The last couple of years have been very unusual. 2020 was one of the most volatile markets in recent history but the S&P 500 Price Index finished with a positive return roughly double its annual average. 2022 was just the opposite. While there was little evidence of investor panic typical of Bear Markets, stocks significantly declined in value with the S&P 500 finishing the year down 19.4%.
Investors wonder about the current bear market and want to know if we are “out of the woods” or if there is “more pain to come”. The graphic below shows that the stronger the rally, the higher the probability that the bear market will end. After a 17.4% rally from the June S&P 500 lows, there is a low probability (3.6%) that the current rally will fail. However, if it does fail, the historical average decline from these levels to the ultimate bear market low would be 31% and take seven months.
It’s that time again where everyone is offering their views on the upcoming year, with market commentary and outlooks. Last year’s results, data and opinion are assembled into a narrative along with forecasts and implied recommendations. Investors seeking to reduce uncertainty and anxiety are easily attracted to such prognostications.
The current Bear Market, defined as a loss of 20% or more from an all-time high, has lasted 11 months so far. But did the market hit its low point at -25% on October 13, or will there be more declines to come? While every Bear Market is different, history can provide some perspective on where we are now. The median duration of the decline for the 11 Bear Markets charted below is 15 months while the median loss is 34%.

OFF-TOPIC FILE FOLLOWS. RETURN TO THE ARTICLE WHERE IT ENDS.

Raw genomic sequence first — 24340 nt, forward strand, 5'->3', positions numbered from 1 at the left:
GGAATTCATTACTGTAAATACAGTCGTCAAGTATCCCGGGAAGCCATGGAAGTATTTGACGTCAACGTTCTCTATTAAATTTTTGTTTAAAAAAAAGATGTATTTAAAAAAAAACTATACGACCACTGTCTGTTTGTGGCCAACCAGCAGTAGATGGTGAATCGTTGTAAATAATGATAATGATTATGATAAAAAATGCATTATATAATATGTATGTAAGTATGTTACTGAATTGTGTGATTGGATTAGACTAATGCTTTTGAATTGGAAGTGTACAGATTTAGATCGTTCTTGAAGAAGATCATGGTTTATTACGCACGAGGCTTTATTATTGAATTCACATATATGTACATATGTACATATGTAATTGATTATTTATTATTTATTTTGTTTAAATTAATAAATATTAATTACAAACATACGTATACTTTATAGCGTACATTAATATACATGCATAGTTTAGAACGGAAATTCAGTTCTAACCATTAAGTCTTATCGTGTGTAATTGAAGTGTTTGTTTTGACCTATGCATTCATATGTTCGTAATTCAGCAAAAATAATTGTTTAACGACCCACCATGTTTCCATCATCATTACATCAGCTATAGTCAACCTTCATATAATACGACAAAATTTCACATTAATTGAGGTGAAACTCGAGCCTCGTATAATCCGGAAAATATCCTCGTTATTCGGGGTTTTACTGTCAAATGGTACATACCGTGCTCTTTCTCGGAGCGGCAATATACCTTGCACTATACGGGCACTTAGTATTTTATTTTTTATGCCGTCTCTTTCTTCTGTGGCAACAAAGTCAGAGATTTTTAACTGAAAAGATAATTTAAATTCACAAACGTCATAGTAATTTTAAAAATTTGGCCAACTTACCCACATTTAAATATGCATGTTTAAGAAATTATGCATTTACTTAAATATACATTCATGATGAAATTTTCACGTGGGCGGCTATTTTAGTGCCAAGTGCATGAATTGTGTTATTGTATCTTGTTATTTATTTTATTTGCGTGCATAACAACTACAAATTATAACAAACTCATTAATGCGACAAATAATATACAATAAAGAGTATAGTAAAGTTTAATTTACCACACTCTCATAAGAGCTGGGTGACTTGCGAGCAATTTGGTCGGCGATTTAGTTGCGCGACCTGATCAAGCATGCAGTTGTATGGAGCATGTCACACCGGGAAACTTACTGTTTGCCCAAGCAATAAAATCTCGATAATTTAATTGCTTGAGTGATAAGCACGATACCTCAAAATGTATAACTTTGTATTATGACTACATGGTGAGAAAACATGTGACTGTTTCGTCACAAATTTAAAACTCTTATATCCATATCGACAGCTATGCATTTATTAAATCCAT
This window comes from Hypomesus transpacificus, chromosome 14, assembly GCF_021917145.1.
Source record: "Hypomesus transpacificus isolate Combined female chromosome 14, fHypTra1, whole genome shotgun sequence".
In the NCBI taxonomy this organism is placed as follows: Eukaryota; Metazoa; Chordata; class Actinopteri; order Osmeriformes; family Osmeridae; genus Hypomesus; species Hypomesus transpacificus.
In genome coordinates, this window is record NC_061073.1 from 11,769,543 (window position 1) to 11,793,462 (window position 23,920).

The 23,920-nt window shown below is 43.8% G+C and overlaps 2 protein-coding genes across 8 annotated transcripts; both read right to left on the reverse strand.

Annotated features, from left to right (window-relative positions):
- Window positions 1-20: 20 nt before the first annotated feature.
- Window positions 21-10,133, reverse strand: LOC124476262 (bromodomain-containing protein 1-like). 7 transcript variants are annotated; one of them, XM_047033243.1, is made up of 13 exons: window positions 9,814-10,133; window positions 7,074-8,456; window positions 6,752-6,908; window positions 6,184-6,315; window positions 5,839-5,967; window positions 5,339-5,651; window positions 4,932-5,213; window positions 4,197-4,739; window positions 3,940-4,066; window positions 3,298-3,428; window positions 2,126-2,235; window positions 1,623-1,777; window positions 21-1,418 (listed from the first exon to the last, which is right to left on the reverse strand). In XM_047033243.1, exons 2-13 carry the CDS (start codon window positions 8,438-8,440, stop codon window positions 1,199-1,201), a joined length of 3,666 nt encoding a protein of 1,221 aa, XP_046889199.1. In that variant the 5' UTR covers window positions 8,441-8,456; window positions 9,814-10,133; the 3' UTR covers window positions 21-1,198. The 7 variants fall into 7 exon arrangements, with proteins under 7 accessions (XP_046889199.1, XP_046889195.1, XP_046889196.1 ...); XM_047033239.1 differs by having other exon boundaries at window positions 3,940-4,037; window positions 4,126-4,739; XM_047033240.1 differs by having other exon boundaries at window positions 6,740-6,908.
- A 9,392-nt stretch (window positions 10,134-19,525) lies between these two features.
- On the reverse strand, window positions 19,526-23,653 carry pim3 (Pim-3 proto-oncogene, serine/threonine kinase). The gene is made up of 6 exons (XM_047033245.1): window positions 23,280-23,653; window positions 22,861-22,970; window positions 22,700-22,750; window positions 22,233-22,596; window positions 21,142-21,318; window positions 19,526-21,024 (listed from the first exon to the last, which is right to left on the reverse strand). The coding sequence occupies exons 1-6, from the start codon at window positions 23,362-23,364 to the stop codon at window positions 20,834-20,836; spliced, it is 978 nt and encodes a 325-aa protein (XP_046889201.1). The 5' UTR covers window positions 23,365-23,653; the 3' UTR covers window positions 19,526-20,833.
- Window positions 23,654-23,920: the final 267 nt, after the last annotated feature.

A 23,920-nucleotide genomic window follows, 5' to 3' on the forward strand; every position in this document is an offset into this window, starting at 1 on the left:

Armed conflicts are highly charged events that by their very nature generate legitimate and strong emotional responses. While there are many questions and implications around armed conflicts, as long-term investors, an important question is what we should do from an investment perspective? For guidance, we look at how the US stock market has reacted to 16 armed conflicts since the end of World War II.
With the sharp market rebound, investors may find sizeable gains and tax consequences in their portfolios. Few things generate a more emotional response than taxes. Deciding to hold or sell an investment based purely on the tax consequences is usually at odds with maintaining a disciplined investment process. Ultimately, marginal differences in tax treatments are not as significant as we might imagine.